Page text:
July 13

What was advertised in a colonial American newspaper 250 years ago today?

Providence Gazette (July 13, 1771).

“Just arrived in the Tristram, Captain Shand, from London, a fine Assortment of Hard Ware and other GOODS.”

In the summer of 1771, the partnership of Nicholas, Joseph, and Moses Brown informed retailers in Providence and surrounding towns that they carried “a fine Assortment of Hard Ware and other GOODS, which they will sell on the lowest Terms, by Wholesale.”  The merchants also indicated that they imported their inventory from London aboard the Tristram, a ship that recently arrived in port.  In so doing, they followed a custom adopted by many other purveyors of goods who placed newspaper advertisements in the eighteenth century.

The two advertisements immediately above the Browns’ notice in the July 13, 1771, edition of the Providence Gazettealso made reference to the Tristram.  Edward Thurber proclaimed that he sold “A Good Assortment of HARD WARE and PIECE GOODS” imported from London “in the Snow Tristram, Captain Shand.”  Similarly, Joseph Russell and William Russell had in stock “A VERY large and neat Assortment of English Goods, Ironmongery, Brasiery, Cutlery, Haberdashery, [and] Stationary” that they received from London “in the Ship Providence, and in the Snow Tristram.”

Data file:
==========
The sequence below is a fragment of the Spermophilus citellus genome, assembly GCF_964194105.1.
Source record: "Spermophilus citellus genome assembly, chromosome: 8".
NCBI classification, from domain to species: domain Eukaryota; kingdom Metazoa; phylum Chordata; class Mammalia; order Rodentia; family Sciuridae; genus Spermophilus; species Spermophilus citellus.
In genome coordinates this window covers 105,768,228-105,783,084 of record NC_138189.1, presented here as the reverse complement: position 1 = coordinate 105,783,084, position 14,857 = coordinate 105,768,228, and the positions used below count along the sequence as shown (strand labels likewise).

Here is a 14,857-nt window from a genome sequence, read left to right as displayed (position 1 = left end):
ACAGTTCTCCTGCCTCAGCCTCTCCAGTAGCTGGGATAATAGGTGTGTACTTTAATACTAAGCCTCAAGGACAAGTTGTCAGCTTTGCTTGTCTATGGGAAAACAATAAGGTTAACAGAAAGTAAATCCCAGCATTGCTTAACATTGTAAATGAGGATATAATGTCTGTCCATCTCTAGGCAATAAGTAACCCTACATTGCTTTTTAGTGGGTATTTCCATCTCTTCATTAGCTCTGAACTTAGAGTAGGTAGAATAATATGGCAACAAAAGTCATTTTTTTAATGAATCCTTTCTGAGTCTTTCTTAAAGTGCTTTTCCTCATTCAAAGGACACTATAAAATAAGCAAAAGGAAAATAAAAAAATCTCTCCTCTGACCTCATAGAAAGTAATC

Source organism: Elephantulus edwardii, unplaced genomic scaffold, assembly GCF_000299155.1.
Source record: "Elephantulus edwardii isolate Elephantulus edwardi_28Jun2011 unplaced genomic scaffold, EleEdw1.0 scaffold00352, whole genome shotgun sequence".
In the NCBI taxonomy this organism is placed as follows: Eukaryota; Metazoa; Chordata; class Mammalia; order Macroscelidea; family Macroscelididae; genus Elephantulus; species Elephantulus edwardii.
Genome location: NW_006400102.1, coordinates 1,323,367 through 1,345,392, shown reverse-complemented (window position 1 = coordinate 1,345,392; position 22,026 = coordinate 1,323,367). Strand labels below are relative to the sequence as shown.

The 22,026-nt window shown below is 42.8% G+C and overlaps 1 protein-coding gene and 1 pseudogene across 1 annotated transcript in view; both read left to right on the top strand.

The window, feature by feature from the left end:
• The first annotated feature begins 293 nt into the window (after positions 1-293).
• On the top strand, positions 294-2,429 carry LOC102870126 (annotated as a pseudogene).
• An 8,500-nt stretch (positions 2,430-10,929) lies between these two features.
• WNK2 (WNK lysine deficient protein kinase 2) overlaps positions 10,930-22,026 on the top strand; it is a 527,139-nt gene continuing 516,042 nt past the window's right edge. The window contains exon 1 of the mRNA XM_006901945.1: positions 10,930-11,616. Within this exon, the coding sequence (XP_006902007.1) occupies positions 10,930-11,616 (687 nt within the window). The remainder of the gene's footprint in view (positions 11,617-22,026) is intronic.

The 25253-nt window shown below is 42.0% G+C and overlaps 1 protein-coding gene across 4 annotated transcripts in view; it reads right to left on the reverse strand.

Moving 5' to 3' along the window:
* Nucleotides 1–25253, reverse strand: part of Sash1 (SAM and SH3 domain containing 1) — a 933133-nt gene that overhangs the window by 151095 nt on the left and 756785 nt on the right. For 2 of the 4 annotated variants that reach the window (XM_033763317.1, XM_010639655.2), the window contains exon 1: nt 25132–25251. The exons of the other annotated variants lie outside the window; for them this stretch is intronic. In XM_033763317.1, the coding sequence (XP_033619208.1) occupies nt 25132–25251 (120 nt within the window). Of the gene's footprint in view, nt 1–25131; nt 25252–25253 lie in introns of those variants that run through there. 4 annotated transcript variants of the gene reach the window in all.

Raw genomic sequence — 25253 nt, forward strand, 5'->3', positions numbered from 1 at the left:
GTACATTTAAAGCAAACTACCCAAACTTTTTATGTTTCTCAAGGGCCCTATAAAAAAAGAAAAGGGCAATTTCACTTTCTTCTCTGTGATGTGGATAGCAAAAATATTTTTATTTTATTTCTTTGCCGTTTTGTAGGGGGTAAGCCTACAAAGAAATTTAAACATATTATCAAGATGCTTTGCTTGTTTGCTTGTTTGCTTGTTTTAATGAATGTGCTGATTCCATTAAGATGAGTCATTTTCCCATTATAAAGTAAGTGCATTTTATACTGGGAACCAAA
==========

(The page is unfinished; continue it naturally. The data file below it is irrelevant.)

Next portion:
In their advertisement, Lovett and Greene promoted “A NEAT Assortment of English, East and West India GOODS.”  They also declared that they “Just imported” their merchandise, but they did not list the vessels that transported the goods across the Atlantic.  Neither did Robert Nesbitt, who asserted that he sold “an Assortment of Goods … immediately imported from Ireland.”  Most advertisements ran for several weeks and some for several months, making it more difficult for prospective customers to assess what “Just imported” or “immediately imported” meant when not stated in connection with vessels that arrived from other ports.  Thurber, the Russells, and the “COMPANY” formed by the Browns, on the other hand, provided valuable information that readers could compare to either the shipping news that ran elsewhere in the newspaper or general knowledge about when vessels arrived in port.  A detail that may seem quaint by modern standards revealed important context for prospective customers in the eighteenth century.

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